Wednesday, April 10, 2013

Guest Post 20: Jacqueline Malcolm


This was a question posed to me (albeit with his tongue placed firmly in his cheek) by one of my very good friends when I proudly announced the release of my first novel; SLAVE: Escaping the Chains of Freedom.  At first I laughed heartily but as the mirth passed and died away I actually started to think; could this be true?

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From its inception, and I’m not just referring to the introduction of the transatlantic slave trade some 400 years ago, but at the very start of civilization, slavery has not only been common but always seems to be set up as a necessary part of the world infrastructure making it big business. All the ancient empires and early ‘super powers’ dating back some 11,000 years; Greece, Rome, Egypt, China, India, just to name a few, make reference to the use of slaves within their social systems.

But now, even after slavery has been officially outlawed the world over (though we all know it is still in practice – just ask any one of your local interns!!) it appears that it’s not just the actual business of the trade that produces profit but the story behind the man or woman enslaved that so captures the imaginations of another human that we’re all willing to put our hands in our pockets and pay heartily to hear their story told. The Life of William Grimes, published 1825, was reportedly the first book-length autobiography written by a fugitive American slave but this by far does not over shadow the literally thousands of biographies or autobiographies, books and pamphlets that were to follow; in fact it seems that throughout the nineteenth century some 6,000 stories of the plight of the freed or escaped slave were published and sold through this growing medium.

Following in the wake of the hugely successful, mega bestseller, Uncle Tom’s Cabin, (Harriet Beecher Stowe), Twelve Years a Slave; the oh so true story of kidnapped slave, Solomon Northup, was first written in 1853 and was an immediate hit selling some 30,000 copies. And now, years on, several editions later, following a made-for-television film from 1984 (Solomon Northup’s Odyssey), this ex-slaves story is about to be immortalized by the mega bucks of Hollywood with none other than A-lister Brad Pitt purportedly playing one of the leading roles.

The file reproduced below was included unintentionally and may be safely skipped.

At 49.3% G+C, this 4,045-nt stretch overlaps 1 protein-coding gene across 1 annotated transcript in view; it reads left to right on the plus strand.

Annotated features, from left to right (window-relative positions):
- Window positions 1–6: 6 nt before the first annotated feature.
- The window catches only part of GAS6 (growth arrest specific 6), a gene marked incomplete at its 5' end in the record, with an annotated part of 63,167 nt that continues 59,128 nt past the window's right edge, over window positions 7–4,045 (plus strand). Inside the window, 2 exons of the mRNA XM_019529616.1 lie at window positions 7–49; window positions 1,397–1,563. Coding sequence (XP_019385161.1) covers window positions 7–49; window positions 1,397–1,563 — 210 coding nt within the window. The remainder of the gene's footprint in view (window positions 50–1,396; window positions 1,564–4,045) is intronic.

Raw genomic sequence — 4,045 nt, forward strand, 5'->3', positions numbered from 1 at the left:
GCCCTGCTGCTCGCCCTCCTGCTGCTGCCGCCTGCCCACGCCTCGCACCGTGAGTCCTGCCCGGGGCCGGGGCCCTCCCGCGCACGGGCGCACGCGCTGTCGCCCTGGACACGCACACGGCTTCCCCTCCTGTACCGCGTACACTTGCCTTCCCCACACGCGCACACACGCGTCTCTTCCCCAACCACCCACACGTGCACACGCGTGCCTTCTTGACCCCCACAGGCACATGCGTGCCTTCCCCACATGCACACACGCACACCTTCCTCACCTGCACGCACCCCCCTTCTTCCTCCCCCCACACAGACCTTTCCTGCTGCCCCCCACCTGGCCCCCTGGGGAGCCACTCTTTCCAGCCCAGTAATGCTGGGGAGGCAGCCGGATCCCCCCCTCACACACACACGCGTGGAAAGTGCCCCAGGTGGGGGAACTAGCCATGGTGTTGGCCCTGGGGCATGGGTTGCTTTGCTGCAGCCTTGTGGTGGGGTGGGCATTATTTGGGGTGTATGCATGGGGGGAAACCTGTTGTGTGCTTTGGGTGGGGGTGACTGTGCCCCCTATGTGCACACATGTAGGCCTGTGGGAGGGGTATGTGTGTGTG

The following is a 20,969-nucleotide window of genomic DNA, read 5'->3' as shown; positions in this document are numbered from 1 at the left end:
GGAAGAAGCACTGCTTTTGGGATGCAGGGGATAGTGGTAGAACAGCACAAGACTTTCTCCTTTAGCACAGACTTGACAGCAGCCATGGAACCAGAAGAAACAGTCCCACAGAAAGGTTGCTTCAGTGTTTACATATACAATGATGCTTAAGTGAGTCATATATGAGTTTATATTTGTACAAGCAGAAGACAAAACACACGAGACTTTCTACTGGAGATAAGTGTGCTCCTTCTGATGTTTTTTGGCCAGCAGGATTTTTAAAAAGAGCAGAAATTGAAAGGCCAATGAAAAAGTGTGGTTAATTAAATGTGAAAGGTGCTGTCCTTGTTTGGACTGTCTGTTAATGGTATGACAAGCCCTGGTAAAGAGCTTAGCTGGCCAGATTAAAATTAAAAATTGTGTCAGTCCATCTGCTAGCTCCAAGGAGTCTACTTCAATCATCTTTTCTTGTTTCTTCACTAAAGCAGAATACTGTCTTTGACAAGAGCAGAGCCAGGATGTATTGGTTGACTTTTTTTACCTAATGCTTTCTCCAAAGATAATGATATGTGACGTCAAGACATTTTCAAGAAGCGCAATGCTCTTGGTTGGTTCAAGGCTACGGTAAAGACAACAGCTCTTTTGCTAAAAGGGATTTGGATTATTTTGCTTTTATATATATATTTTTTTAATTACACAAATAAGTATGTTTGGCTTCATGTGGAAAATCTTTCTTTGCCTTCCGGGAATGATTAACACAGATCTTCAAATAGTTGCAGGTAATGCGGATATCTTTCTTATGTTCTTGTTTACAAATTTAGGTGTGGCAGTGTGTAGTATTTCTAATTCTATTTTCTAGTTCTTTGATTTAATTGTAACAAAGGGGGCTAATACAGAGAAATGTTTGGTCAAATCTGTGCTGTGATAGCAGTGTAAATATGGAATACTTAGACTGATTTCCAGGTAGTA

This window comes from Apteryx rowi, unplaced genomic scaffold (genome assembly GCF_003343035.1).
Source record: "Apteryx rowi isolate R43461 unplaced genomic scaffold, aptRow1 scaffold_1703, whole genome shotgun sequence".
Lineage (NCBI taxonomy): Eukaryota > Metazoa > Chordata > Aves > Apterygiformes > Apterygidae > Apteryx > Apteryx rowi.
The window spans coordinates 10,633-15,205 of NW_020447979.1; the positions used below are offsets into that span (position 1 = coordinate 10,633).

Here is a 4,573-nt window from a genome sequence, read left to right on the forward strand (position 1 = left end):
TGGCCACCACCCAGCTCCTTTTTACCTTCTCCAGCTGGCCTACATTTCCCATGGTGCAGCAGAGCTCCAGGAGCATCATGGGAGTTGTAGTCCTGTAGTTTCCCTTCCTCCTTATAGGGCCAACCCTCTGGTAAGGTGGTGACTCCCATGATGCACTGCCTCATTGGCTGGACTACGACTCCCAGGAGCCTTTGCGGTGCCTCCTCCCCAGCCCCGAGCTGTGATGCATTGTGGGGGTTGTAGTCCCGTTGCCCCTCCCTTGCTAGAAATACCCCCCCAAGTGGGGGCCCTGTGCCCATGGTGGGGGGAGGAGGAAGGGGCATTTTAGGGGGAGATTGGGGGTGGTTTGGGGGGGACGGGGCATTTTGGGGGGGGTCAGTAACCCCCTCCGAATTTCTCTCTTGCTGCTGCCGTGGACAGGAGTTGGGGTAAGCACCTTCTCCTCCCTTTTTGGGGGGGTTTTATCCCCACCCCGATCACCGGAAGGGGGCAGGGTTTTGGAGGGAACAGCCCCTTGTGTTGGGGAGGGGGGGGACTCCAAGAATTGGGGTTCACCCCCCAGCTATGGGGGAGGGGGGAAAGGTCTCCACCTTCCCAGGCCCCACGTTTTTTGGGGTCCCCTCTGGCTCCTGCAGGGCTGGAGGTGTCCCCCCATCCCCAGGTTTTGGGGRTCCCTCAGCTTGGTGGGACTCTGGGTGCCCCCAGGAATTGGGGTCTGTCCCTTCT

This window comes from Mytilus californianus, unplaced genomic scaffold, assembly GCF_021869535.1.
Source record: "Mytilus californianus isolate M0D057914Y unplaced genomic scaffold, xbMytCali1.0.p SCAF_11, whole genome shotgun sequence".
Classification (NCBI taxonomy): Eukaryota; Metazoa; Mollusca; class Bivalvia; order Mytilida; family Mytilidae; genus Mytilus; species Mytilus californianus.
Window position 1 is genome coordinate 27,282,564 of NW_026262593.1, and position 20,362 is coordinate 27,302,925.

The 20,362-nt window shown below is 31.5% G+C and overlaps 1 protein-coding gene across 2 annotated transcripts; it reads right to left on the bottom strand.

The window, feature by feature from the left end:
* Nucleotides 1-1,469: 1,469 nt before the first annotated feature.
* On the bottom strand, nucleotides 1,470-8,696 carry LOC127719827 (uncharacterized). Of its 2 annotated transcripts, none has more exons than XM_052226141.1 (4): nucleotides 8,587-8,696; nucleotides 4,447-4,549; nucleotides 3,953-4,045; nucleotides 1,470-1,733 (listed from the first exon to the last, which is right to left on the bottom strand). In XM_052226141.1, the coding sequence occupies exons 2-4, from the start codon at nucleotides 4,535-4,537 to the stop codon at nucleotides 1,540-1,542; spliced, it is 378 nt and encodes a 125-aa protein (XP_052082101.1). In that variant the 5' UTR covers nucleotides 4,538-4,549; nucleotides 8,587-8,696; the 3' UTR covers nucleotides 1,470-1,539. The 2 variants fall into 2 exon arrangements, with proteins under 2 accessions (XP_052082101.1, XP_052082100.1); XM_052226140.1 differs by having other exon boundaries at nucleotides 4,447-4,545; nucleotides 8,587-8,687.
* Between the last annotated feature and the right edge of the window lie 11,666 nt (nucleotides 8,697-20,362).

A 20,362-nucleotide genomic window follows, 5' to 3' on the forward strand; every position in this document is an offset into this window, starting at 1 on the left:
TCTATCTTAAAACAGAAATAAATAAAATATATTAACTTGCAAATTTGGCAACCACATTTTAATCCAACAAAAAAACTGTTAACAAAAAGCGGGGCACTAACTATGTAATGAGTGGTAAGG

Not counting the recently released Django Unchained (which, according to the HollywoodReporter, came in #1 at the Box Office on its opening night raking in a fantastic $4.6 Million in one day with much much higher monetary expectations to come), there are reportedly another 7 slave themed movies expected in just 2013 alone with stars from Morgan Freeman to Chiwetel Ejiofor to Cuba Gooding Jr and a myriad of others, all gracing our screens with what will undoubtedly be superb heart rendering moments of shear brilliance as they each portray the lives of the lowly slave. And all of them are expected to be box office gold – and we all know ‘gold’ in Hollywood means just that – GOLD!!

So what am I saying? Am I advocating that all stories of human captivation and degradation be banned from the sales market? Absolutely not. But I would urge us all to tread carefully when we speak about this trading of slaves and remember that over thousands of years literally millions of innocent beautiful lives have been lost, thrown away and buried alive. It is these people who we are remembering and I would personally hate to think that, just as with the slave Gladiators that fought in the Roman coliseums of old, their lives were lost and their stories told purely for the entertainment of the masses.

Excerpt from SLAVE: Escaping the Chains of Freedom

It’s 18th Century New York and the Declaration of Independence has just been read. Albert Shelton, black slave trader speaks to Hezekiah Thomas, freed slave;

“There they stand declaring all men are equal, whilst their own homes are filled with slaves and some of them bought from my very own stock. If they really mean what they say and we are now suddenly expected to assume equality then what of this trade? Don’t they realize the damage they pose with that one sentence? It has the potential to totally destroy the entire industry. I have made my fortune off the trade. Without it I am undone.”

Jacqueline Malcolm: SLAVE: The Trilogy published courtesy of Seaburn Publishing Group.

~Thank you for taking the time to read this article and receive insight into Malcolm’s view on the history of Slavery. If you like this, you will definitely want to return Friday for an in-depth interview with the author herself.